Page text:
Email to Senator Daines on Prior Authorization for Nuclear First Strike–Updated

Primary target locations for Soviet nuclear strikes during 1980s.

Update 4 May 2017

Senator Daines sent this response letter. Apparently, he does not understand the bill or my letter. He states that he opposes a nuclear “first use policy.” But this bill just requires Congress to declare war before the President can make a nuclear strike. I sent him this email today:

Dear Senator Daines,

I felt dismayed when I read your May 2, 2017, letter to me. It reflected an inaccurate understanding of S. 200 and my email. Those inaccuracies undermine my confidence in you as my representative because I expected more care and precision from a person whom Montana trusted with your responsibilities–especially on the topic of nuclear war.

In your letter, you stated that you opposed a “no first use policy” for nuclear weapons. You misunderstand S. 200. That bill does not prohibit nuclear first-strikes. It narrowly only requires Congress to declare war before the President can issue a nuclear first strike. It requires Congress and the President to follow the order of operations the Constitution defines. The Constitution requires Congress to declare war before the President can implement his or her Commander-in-Chief responsibilities.

Now that I have clarified how S. 200 operates it, will you please support it?

I would appreciate your help protecting Montana’s citizens and the Constitution that you swore to protect.

Sincerely,
Jared S. Pettinato

Original Post

Please see, below, an email I sent to to Senator Steve Daines on 30 April 2017. I requested him to support S. 200, which prohibits the President from first-strike firing a nuclear missile before Congress declares war.

Dear Senator Daines,

Would you please support S. 200? It prohibits the President from firing nuclear weapons at any nation before Congress declares war against that nation.

Living in Montana will soon put us in reach of the People’s Republic of North Korea’s nuclear arsenal. While Kim Jong Un will first fire at cities, striking Seattle would not only kill millions of American citizens, it would strike Montana as the winds would carry the radiation and nuclear fallout east.

The United States Constitution gives Congress the power “To declare War . . . .” Article I, Section 8, cl. 11. Although it also designates the President the “Commander in Chief of the Army and Navy of the United States,” Article II, Section 2, cl. 1., the preamble declares that the Founding Fathers established the Constitution only to “provide for the common defence.” No Founding Father intended the United States to make a first strike.

In the Federalist Papers, James Madison recognized the Constitution assigned the Legislative Branch responsibility for “[s]ecurity against foreign danger . . .” Federalist 41. He specified that “[t]he powers requisite for attaining [that security] must be effectually confided to the federal councils.” Id. That rational contrasts with Alexander Hamilton’s description of the Commander in Chief role. Hamilton’s statements refute the possibility that the President would have power to start a war. He explained that the Constitution gave the President command over the military because “the direction of war most peculiarly demands those qualities which distinguish the exercise of power by a single hand. The direction of war implies the direction of the common strength . . . .” Federalist 74 (emphases added). Thus, the Founding Fathers made clear that only Congress could declare war, and the Constitution limited the President’s Commander-in-Chief powers to executing Congress’s directions.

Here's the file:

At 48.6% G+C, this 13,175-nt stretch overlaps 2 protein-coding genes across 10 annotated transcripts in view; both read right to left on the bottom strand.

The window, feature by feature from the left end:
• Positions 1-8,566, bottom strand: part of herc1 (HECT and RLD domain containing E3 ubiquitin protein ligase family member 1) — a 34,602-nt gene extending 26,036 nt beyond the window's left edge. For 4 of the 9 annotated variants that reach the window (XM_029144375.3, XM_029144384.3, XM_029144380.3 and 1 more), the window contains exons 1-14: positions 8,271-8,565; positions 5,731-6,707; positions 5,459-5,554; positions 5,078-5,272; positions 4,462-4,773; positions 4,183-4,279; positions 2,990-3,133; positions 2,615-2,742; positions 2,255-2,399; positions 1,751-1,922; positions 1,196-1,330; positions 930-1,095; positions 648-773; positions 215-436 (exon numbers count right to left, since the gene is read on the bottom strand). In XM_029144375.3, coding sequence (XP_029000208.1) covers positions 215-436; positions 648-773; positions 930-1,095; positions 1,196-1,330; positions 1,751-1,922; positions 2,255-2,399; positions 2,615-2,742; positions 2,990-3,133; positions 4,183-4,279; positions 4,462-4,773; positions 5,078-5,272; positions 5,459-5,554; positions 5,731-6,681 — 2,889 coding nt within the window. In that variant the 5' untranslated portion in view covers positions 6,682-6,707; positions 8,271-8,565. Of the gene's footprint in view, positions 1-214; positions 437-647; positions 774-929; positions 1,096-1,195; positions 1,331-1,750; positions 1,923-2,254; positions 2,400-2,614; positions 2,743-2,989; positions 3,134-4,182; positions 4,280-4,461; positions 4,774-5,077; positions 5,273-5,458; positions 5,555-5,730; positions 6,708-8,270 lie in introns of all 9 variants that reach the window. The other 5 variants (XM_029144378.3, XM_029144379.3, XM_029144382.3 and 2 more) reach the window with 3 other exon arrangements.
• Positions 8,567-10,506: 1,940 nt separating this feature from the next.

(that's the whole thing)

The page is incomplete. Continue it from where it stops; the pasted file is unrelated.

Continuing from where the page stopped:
But you need not follow my analysis for this proposition. The War Powers Resolution of 1973 already recognizes these limits. Pub. L. No. 93-148 (codified at 50 U.S.C. 1541). There, Congress stated: “It is the purpose of this joint resolution to fulfill the intent of the framers of the Constitution of the United States and insure that the collective judgment of both the Congress and the President will apply to the introduction of United States Armed Forces into hostilities, or into situations where imminent involvement in hostilities is clearly indicated by the circumstances, and to the continued use of such forces in hostilities or in such situations.” Id. § 2(a).

In the War Powers Resolution, Congress already prohibited the President from starting wars. 50 U.S.C. § 1541(c). S. 200 further clarifies that it also prohibits first-strike nuclear attacks.

Your people are afraid of the situation developing on the Korean Peninsula. I am afraid of the devastating consequences of nuclear war with the People’s Republic of North Korea. When humanity obtained the power to destroy all life on earth, its people assigned its governments a duty to preserve that life. The people of the United States lived in fear of mutually assured destruction for decades as it and the U.S.S.R. built massive nuclear arsenals. The whole world cheered when the U.S.S.R. dissolved into the Russian Federation. Recent developments have reignited fears.

Although North Korea could not destroy all of the United States, even one nuclear strike could kill millions of American citizens and rain radiation over thousands of square kilometers. If the winds are right, a strike on Seattle would bring nuclear fallout to my home town of Whitefish.

Would you please fulfill your Constitutional role in securing the nuclear peace that held during the Cold War? Would you please support S. 200?

Sincerely,

Jared S. Pettinato

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